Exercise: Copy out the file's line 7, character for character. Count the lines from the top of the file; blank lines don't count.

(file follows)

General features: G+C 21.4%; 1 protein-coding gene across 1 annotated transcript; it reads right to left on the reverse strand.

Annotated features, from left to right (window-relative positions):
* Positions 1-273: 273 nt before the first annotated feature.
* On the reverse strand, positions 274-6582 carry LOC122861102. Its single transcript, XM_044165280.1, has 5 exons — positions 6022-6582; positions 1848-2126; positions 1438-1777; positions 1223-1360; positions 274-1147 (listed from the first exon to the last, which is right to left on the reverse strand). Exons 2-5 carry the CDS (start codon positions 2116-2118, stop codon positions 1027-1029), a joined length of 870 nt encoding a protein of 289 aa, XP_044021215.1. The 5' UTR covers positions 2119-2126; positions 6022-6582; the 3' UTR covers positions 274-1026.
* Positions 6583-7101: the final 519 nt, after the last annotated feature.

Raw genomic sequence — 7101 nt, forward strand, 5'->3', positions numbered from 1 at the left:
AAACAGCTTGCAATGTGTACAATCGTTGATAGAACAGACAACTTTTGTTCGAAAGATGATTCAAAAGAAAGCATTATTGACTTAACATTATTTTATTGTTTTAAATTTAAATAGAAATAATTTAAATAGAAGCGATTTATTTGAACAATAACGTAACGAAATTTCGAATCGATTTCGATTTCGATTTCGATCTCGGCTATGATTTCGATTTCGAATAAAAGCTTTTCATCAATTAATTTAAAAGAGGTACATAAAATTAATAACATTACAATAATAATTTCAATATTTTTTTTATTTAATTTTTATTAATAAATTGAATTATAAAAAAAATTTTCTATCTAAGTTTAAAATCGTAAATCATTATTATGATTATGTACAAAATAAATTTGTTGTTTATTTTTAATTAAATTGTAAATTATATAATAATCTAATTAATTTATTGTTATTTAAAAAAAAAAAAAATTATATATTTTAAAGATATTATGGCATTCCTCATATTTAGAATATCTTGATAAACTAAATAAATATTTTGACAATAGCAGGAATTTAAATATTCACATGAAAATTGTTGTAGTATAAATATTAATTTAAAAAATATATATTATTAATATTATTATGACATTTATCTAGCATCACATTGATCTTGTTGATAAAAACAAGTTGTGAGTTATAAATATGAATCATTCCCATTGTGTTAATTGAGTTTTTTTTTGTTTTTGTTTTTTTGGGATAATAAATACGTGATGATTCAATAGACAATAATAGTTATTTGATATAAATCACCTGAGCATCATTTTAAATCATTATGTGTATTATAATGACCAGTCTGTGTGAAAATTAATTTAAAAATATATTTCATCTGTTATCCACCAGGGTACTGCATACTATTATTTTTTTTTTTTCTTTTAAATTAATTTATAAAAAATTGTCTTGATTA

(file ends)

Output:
AAACAGCTTGCAATGTGTACAATCGTTGATAGAACAGACAACTTTTGTTCGAAAGATGATTCAAAAGAAAGCATTATTGACTTAACATTATTTTATTGTTTTAAATTTAAATAGAAATAATTTAAATAGAAGCGATTTATTTGAACAATAACGTAACGAAATTTCGAATCGATTTCGATTTCGATTTCGATCTCGGCTATGATTTCGATTTCGAATAAAAGCTTTTCATCAATTAATTTAAAAGAGGTACATAAAATTAATAACATTACAATAATAATTTCAATATTTTTTTTATTTAATTTTTATTAATAAATTGAATTATAAAAAAAATTTTCTATCTAAGTTTAAAATCGTAAATCATTATTATGATTATGTACAAAATAAATTTGTTGTTTATTTTTAATTAAATTGTAAATTATATAATAATCTAATTAATTTATTGTTATTTAAAAAAAAAAAAAATTATATATTTTAAAGATATTATGGCATTCCTCATATTTAGAATATCTTGATAAACTAAATAAATATTTTGACAATAGCAGGAATTTAAATATTCACATGAAAATTGTTGTAGTATAAATATTAATTTAAAAAATATATATTATTAATATTATTATGACATTTATCTAGCATCACATTGATCTTGTTGATAAAAACAAGTTGTGAGTTATAAATATGAATCATTCCCATTGTGTTAATTGAGTTTTTTTTTGTTTTTGTTTTTTTGGGATAATAAATACGTGATGATTCAATAGACAATAATAGTTATTTGATATAAATCACCTGAGCATCATTTTAAATCATTATGTGTATTATAATGACCAGTCTGTGTGAAAATTAATTTAAAAATATATTTCATCTGTTATCCACCAGGGTACTGCATACTATTATTTTTTTTTTTTCTTTTAAATTAATTTATAAAAAATTGTCTTGATTA